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Are Moles Usually Benign?

Are Moles Usually Benign?

If you have moles and you’re concerned about the possibility of skin cancer, it should provide a bit of relief to know that most moles are completely harmless. However, it’s a good idea to become familiar with the signs that a mole may need professional evaluation.

Here at Hines Dermatology Associates in Attleboro, Massachusetts, Yvonne Hines, MD, specializes in diagnosing and treating even the most stubborn skin conditions. Skin cancer is the most common cancer diagnosed in the United States, so it’s natural to feel concerned about moles on your skin.

How do moles differ?

Moles are small, dark spots on the skin made up of groups of pigmented cells. Their size, shape, and color can vary. Some moles have a consistent color pattern, while others may have a range of tints. Additionally, some moles are flat while others are raised.

It’s perfectly normal to have up to 40 moles by the time you reach adulthood. Heredity, sun exposure, and hormonal fluctuations play a role in the development and appearance of moles. 

For most people, moles are a minor skin blemish that poses no health threat. In some cases, however, moles are a sign of a bigger issue. 

Most moles are harmless

The vast majority of moles aren’t anything to worry about. They're just a cluster of melanin-producing cells. However, it’s still important to perform regular checks of your moles so you can spot any potential issues. It’s beneficial to identify suspicious moles early on.

As you age, it's common for new moles to show up or for existing ones to change in appearance. Sun exposure can play a role in developing new moles, especially if you have fair skin. Hormonal changes can also influence the number and appearance of moles.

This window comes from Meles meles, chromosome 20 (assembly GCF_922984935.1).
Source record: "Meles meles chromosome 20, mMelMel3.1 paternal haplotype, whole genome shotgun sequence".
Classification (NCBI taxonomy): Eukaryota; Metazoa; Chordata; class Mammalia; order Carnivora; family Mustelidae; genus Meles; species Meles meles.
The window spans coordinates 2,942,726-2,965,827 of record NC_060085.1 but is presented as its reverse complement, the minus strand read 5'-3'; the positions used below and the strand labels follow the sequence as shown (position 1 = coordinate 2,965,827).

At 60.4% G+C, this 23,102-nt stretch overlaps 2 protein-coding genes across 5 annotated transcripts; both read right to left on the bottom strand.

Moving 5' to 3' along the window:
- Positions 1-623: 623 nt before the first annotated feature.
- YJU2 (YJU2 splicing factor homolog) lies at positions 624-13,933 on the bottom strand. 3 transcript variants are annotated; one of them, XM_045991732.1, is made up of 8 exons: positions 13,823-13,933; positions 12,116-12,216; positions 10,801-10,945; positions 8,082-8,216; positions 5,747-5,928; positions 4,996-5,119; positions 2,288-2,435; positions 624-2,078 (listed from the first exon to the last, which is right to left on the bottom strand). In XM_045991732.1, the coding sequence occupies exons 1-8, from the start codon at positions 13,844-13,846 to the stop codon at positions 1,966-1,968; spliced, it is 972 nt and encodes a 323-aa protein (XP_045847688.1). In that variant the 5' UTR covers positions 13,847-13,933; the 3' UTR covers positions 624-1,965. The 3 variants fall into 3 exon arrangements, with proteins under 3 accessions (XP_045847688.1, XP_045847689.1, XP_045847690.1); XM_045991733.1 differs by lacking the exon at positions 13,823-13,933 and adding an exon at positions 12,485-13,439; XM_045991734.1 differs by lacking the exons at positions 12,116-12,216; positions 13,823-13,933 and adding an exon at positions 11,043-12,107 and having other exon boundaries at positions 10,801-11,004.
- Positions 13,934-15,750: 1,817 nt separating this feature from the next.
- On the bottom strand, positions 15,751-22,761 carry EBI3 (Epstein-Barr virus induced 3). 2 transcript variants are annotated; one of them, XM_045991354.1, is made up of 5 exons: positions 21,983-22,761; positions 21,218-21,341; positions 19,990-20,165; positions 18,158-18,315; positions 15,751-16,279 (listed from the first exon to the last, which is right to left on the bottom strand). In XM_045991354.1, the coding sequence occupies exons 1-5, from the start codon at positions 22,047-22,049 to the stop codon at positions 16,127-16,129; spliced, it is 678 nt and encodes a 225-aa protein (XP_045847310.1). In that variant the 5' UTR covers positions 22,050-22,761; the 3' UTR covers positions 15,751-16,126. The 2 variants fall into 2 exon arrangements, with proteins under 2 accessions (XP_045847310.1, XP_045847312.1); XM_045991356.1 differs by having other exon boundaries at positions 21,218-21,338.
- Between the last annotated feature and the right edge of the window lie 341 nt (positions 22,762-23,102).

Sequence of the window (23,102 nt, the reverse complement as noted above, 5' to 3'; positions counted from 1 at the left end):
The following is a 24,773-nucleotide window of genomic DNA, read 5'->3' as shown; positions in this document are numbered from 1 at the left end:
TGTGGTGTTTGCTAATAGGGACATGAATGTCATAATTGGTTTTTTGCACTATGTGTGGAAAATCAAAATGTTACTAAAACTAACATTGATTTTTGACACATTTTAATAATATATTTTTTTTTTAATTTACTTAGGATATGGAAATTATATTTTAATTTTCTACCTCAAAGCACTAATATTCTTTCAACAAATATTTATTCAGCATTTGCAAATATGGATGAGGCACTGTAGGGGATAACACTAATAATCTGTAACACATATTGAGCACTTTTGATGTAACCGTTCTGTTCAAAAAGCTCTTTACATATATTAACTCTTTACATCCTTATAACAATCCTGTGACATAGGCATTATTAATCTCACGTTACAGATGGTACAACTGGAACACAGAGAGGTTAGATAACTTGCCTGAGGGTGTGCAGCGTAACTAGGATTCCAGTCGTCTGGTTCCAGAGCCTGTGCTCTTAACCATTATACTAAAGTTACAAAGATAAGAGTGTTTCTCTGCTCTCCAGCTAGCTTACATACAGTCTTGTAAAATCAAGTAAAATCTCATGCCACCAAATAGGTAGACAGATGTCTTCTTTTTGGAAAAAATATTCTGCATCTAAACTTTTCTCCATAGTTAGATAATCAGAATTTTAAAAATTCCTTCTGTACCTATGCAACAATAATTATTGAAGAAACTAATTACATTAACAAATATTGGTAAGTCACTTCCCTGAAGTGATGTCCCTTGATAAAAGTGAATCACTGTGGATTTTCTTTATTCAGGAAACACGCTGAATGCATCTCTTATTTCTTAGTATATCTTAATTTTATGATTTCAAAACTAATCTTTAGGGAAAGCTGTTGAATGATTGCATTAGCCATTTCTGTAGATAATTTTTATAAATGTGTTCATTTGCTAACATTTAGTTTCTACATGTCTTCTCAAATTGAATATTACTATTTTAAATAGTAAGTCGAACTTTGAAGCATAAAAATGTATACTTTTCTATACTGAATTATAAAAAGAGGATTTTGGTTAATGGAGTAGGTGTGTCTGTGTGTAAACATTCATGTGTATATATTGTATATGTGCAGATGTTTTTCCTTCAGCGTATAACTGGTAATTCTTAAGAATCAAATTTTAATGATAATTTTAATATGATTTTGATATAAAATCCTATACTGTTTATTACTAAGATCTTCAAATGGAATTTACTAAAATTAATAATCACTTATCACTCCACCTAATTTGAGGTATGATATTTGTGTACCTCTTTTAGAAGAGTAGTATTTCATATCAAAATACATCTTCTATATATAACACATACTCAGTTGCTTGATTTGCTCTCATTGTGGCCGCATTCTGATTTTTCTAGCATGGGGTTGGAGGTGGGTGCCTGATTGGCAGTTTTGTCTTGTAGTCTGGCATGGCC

Identifying suspicious moles

While most moles are harmless, they can, in rare cases, develop into a type of skin cancer called melanoma. Melanoma can be aggressive and deadly. However, if caught early, the five-year survival rate of melanoma is 90%.

The key to spotting melanoma in its early stages is vigilance in monitoring moles and being aware of the ABCDEs of melanoma: asymmetry, border irregularity, color variation, diameter (size larger than a pencil eraser), and if it’s evolving (changing in appearance).

These refer to typical melanoma characteristics. Melanoma is typically asymmetrical, meaning one side looks different from the other if you were to draw a line in the middle. Harmless moles have defined borders, while melanoma has irregular borders. 

Additionally, harmless moles are evenly colored in brown, tan, or black, while melanoma tends to have uneven or multiple colors.

Keep in mind that not all melanomas develop from existing moles. Some can appear on previously clear skin. This makes it vital to check new and existing moles. 

When to seek professional advice

Given that moles can be indicators of skin health, it's crucial to establish a self-check routine. It’s a good idea to check your moles once every 1-3 months. Contact a skin specialist immediately if you’re suspicious of a new mole or of changes in an existing mole. 

Dr. Hines specializes in dermatopathology — identifying skin diseases at the cellular level. Dr. Hines can take a biopsy and evaluate skin lesions under a microscope to determine whether the mole is harmless. 

Expert medical skin care

Moles are a natural part of the skin, and while they’re typically harmless, it's vital to stay proactive about skin health. Regular self-exams and annual check-ups with a dermatologist can help ensure that any potential issues are identified and addressed as early as possible.

To discuss your moles, set up a consultation with Dr. Hines today by calling 508-222-1976.

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